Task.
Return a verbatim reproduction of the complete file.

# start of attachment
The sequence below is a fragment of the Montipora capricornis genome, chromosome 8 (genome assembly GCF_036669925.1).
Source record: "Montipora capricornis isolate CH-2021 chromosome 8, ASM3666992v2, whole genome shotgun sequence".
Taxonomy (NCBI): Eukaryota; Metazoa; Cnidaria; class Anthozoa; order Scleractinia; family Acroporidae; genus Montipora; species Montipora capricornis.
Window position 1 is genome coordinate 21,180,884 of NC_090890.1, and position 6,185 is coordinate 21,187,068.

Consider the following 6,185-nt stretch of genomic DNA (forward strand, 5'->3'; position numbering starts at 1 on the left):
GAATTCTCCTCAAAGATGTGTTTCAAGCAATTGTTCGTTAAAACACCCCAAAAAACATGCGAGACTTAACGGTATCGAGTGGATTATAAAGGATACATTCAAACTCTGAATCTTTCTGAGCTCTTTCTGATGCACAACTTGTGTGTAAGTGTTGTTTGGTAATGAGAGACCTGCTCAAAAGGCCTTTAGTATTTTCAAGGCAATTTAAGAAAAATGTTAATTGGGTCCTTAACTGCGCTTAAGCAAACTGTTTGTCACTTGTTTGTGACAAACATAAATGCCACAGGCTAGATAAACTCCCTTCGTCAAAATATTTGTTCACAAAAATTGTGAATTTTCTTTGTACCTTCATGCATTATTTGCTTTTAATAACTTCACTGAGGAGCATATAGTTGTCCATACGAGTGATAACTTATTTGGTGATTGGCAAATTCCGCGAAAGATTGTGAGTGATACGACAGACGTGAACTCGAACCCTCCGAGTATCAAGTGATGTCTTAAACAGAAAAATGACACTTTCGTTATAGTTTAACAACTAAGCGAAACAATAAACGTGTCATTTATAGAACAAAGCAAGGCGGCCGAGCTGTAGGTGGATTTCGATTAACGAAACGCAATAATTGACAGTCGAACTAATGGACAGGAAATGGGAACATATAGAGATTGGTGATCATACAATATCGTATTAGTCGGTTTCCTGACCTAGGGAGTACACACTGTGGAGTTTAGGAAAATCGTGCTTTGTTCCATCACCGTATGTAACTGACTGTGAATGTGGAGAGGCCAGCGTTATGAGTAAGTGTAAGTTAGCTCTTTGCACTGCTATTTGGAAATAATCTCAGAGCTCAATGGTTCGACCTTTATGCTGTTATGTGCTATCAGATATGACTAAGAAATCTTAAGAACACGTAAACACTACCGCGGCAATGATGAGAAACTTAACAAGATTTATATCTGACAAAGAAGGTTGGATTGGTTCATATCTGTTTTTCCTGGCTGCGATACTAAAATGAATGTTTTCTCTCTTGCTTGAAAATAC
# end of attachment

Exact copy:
The sequence below is a fragment of the Montipora capricornis genome, chromosome 8 (genome assembly GCF_036669925.1).
Source record: "Montipora capricornis isolate CH-2021 chromosome 8, ASM3666992v2, whole genome shotgun sequence".
Taxonomy (NCBI): Eukaryota; Metazoa; Cnidaria; class Anthozoa; order Scleractinia; family Acroporidae; genus Montipora; species Montipora capricornis.
Window position 1 is genome coordinate 21,180,884 of NC_090890.1, and position 6,185 is coordinate 21,187,068.

Consider the following 6,185-nt stretch of genomic DNA (forward strand, 5'->3'; position numbering starts at 1 on the left):
GAATTCTCCTCAAAGATGTGTTTCAAGCAATTGTTCGTTAAAACACCCCAAAAAACATGCGAGACTTAACGGTATCGAGTGGATTATAAAGGATACATTCAAACTCTGAATCTTTCTGAGCTCTTTCTGATGCACAACTTGTGTGTAAGTGTTGTTTGGTAATGAGAGACCTGCTCAAAAGGCCTTTAGTATTTTCAAGGCAATTTAAGAAAAATGTTAATTGGGTCCTTAACTGCGCTTAAGCAAACTGTTTGTCACTTGTTTGTGACAAACATAAATGCCACAGGCTAGATAAACTCCCTTCGTCAAAATATTTGTTCACAAAAATTGTGAATTTTCTTTGTACCTTCATGCATTATTTGCTTTTAATAACTTCACTGAGGAGCATATAGTTGTCCATACGAGTGATAACTTATTTGGTGATTGGCAAATTCCGCGAAAGATTGTGAGTGATACGACAGACGTGAACTCGAACCCTCCGAGTATCAAGTGATGTCTTAAACAGAAAAATGACACTTTCGTTATAGTTTAACAACTAAGCGAAACAATAAACGTGTCATTTATAGAACAAAGCAAGGCGGCCGAGCTGTAGGTGGATTTCGATTAACGAAACGCAATAATTGACAGTCGAACTAATGGACAGGAAATGGGAACATATAGAGATTGGTGATCATACAATATCGTATTAGTCGGTTTCCTGACCTAGGGAGTACACACTGTGGAGTTTAGGAAAATCGTGCTTTGTTCCATCACCGTATGTAACTGACTGTGAATGTGGAGAGGCCAGCGTTATGAGTAAGTGTAAGTTAGCTCTTTGCACTGCTATTTGGAAATAATCTCAGAGCTCAATGGTTCGACCTTTATGCTGTTATGTGCTATCAGATATGACTAAGAAATCTTAAGAACACGTAAACACTACCGCGGCAATGATGAGAAACTTAACAAGATTTATATCTGACAAAGAAGGTTGGATTGGTTCATATCTGTTTTTCCTGGCTGCGATACTAAAATGAATGTTTTCTCTCTTGCTTGAAAATAC